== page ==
224,578

 

5-7 years

Furniture and fixtures

 

26,057

 

 

26,057

 

5-10 years

Projects in process

 

165,209

 

 

34,290

 

 

Property and equipment, cost

 

18,034,741

 

 

17,373,719

 

 

Less accumulated depreciation

 

(4,055,863)

 

 

(3,718,919)

 

 

Property and equipment, net

$

13,978,878

 

$

13,654,800

 

 

 

 

 

 

 

 

 

 

 

Depreciation expense for the three months ended April 4, 2021 and March 29, 2020 totaled $172,807 and $117,500, respectively, and depreciation expense for the six months ended April 4, 2021 and March 29, 2020 totaled $340,007 and $235,000, respectively.

 

Impairment of Long-Lived Assets: The Company reviews its major assets for impairment whenever events or changes in circumstances indicate that the carrying amount of an asset may not be recoverable. If an asset is considered impaired, then impairment will be recognized in an amount determined by the excess of the carrying amount of the asset over its fair value.

 

Other Current Liabilities: The following is a breakdown of other current liabilities:

 

 

April 4,

 

September 27,

2021

 

2020

Deferred revenue

$

343,813

 

$

273,386

Accrued sales taxes

 

120,208

 

 

69,101

Accrued wages and payroll taxes

 

117,426

 

 

42,774

Accrued property taxes

 

10,717

 

 

68,530

Accrued income taxes

 

-

 

 

46,402

Other accrued liabilities

 

35,991

 

 

99,197

Other current liabilities

$

628,155

 

$

599,390

 

 

 

 

 

 

Financial Instruments: The carrying amounts of financial instruments are considered by management to be their estimated fair values due to their short-term maturities or due to the fact they were entered into during the Company’s 2020 fiscal year. Securities that are publicly traded are valued at their fair market value as of the balance sheet date presented.


9


 

 

PARKS! AMERICA, INC. and SUBSIDIARIES

NOTES TO THE CONSOLIDATED FINANCIAL STATEMENTS (UNAUDITED)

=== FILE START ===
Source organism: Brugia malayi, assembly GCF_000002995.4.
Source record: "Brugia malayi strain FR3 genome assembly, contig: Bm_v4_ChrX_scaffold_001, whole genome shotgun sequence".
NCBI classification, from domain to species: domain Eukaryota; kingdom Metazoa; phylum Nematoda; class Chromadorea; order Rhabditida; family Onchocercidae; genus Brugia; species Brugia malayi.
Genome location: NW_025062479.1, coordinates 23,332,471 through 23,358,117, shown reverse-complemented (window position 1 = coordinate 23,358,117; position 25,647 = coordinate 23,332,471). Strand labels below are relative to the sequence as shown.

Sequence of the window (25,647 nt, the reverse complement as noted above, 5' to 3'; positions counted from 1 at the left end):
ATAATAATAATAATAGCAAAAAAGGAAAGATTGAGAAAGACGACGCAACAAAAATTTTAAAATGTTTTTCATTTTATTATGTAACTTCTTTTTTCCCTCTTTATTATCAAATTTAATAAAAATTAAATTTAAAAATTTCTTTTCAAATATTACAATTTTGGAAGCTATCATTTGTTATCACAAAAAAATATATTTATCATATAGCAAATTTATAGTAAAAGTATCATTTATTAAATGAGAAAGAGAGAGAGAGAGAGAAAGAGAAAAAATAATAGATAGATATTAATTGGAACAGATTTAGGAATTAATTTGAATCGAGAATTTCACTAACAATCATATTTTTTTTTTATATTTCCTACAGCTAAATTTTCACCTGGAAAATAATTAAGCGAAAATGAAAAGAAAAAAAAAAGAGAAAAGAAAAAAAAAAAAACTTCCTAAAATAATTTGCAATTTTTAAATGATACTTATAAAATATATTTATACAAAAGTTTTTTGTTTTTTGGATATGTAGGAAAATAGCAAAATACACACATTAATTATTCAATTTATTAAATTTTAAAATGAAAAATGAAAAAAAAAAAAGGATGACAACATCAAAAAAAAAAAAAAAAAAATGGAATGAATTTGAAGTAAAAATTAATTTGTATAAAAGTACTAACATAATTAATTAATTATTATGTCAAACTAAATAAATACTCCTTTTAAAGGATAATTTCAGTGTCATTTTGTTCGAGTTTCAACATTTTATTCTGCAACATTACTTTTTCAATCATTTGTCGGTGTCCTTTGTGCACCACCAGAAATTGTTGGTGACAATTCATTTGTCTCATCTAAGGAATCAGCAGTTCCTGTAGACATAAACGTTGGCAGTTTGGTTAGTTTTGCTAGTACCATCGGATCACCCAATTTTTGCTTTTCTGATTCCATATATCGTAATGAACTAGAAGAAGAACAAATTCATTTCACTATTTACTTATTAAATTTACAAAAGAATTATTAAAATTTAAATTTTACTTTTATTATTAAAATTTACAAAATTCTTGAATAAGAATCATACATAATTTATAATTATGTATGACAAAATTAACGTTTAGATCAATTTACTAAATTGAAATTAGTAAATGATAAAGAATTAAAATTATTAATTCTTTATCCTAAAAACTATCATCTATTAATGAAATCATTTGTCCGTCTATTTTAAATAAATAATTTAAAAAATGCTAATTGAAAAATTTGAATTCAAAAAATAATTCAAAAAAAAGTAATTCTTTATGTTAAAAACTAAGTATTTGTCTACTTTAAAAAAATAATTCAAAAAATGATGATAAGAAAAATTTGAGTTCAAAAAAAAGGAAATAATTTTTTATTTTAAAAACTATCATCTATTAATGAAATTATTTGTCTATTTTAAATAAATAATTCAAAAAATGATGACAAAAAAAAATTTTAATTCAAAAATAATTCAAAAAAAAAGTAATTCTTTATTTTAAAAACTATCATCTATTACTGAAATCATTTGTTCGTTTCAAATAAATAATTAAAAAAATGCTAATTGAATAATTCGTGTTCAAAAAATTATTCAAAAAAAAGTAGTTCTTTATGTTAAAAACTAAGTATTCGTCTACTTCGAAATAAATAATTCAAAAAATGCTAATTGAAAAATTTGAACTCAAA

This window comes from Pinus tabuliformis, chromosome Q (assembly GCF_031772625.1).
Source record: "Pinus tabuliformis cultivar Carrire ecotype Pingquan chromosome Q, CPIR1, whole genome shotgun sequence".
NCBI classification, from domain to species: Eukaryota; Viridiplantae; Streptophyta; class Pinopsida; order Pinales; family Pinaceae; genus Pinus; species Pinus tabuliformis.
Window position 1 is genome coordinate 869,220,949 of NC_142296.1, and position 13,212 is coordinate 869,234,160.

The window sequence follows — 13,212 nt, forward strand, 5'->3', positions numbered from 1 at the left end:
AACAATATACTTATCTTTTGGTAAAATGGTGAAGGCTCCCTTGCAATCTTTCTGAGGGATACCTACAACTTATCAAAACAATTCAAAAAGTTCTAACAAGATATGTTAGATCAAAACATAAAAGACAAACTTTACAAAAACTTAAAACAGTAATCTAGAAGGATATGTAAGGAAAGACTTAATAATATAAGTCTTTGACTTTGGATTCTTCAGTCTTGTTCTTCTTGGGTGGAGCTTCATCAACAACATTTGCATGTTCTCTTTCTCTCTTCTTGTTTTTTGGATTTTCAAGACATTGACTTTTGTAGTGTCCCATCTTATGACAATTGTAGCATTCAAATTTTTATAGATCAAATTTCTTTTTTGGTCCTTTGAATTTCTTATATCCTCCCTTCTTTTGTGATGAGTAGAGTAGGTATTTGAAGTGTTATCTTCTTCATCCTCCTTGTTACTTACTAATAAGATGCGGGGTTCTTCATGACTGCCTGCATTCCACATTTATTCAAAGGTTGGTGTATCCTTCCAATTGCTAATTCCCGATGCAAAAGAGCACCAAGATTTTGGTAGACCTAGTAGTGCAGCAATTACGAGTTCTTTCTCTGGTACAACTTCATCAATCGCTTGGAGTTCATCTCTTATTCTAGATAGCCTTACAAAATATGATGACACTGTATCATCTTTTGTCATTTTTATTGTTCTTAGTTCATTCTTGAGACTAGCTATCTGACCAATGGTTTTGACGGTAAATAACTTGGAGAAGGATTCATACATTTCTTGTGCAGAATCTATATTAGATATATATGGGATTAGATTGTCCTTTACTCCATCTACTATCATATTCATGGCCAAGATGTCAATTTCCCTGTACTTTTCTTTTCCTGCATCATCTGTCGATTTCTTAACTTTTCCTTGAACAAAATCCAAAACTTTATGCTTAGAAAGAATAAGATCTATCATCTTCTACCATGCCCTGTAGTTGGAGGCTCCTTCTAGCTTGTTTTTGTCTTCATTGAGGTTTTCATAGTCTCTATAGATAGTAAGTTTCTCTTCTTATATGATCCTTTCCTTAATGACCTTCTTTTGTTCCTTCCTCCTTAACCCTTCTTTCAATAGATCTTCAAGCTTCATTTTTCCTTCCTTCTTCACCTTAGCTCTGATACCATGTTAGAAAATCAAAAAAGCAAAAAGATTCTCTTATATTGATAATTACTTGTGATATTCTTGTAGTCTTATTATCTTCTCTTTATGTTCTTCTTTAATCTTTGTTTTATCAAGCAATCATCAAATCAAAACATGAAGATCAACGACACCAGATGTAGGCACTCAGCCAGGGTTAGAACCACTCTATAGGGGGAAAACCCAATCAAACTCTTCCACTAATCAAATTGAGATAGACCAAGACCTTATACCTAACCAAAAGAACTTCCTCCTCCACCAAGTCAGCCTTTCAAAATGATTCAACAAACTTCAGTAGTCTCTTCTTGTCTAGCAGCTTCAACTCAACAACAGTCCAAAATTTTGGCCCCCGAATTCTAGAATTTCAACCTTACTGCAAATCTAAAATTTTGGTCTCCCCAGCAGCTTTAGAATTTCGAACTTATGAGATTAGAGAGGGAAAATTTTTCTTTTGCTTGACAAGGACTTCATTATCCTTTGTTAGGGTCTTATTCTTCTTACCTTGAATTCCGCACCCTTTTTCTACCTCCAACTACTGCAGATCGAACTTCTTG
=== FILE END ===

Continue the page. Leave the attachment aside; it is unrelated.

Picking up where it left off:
April 4, 2021

 

NOTE 2. SIGNIFICANT ACCOUNTING POLICIES (CONTINUED)

 

Revenue Recognition: The Company recognizes revenues in accordance with ASC 606, Revenues from Contracts with Customers. Under ASC 606, the Company recognizes revenue when a customer obtains control of promised goods or services, in an amount that reflects the consideration that the Company expects to receive in exchange for those goods or services. To determine revenue recognition for arrangements that the Company determines are within the scope of ASC 606, the Company performs the following five steps: (1) identify the contract with the customer; (2) identify the performance obligations in the contract; (3) determine the transaction price; (4) allocation the transaction price to the performance obligation in the contract; and (5) recognize revenue when (or as) the Company satisfies the performance obligation. The Company only applies the five-step model to contracts when it is probable that it will collect the consideration it is entitled to in exchange for the goods or services it transfers to the customer.

 

Revenues from park admission fees are recognized at the point in time control transfers to the customer, which is generally when the customer accepts access to the park and the Company is entitled to payment. Park admission fee revenues from advance online ticket purchases are deferred until the customers’ visit to the parks. Revenues from retail and concession sales are generally recognized upon the concurrent receipt of payment and delivery of goods to the customer. Sales taxes billed and collected are not included in revenue. Deferred revenues from advance online admission tickets were $343,813 and $273,386 as of April 4, 2021 and September 27, 2020, respectively, and are included within Other Current Liabilities in the accompanying consolidated balance sheets.

 

The Company periodically sells surplus animals created from the natural breeding process that occurs within the parks. All animal sales are reported as a separate revenue line item. Animal sales are recognized at a point in time when control transfer to the customer, which is generally determined when title, ownership and risk of loss pass to the customer, all of which generally occurs upon delivery of the animal. Based on the Company’s assessment of control indicators, sales are recognized when animals are delivered to the customer.

 

The Company provides disaggregation of revenue based on geography in “NOTE 10: BUSINESS SEGMENTS”, as it believes this best depicts how the nature, amount, timing, and uncertainty of revenue and cash flows are affected by economic factors.

 

Advertising and Marketing Costs: The Company expenses advertising and marketing costs as incurred. Advertising and marketing expense for the three months ended April 4, 2021 and March 29, 2020 totaled $234,290 and $115,976, respectively, and advertising and marketing expense for the six months ended April 4, 2021 and March 29, 2020 totaled $446,435 and $237,314, respectively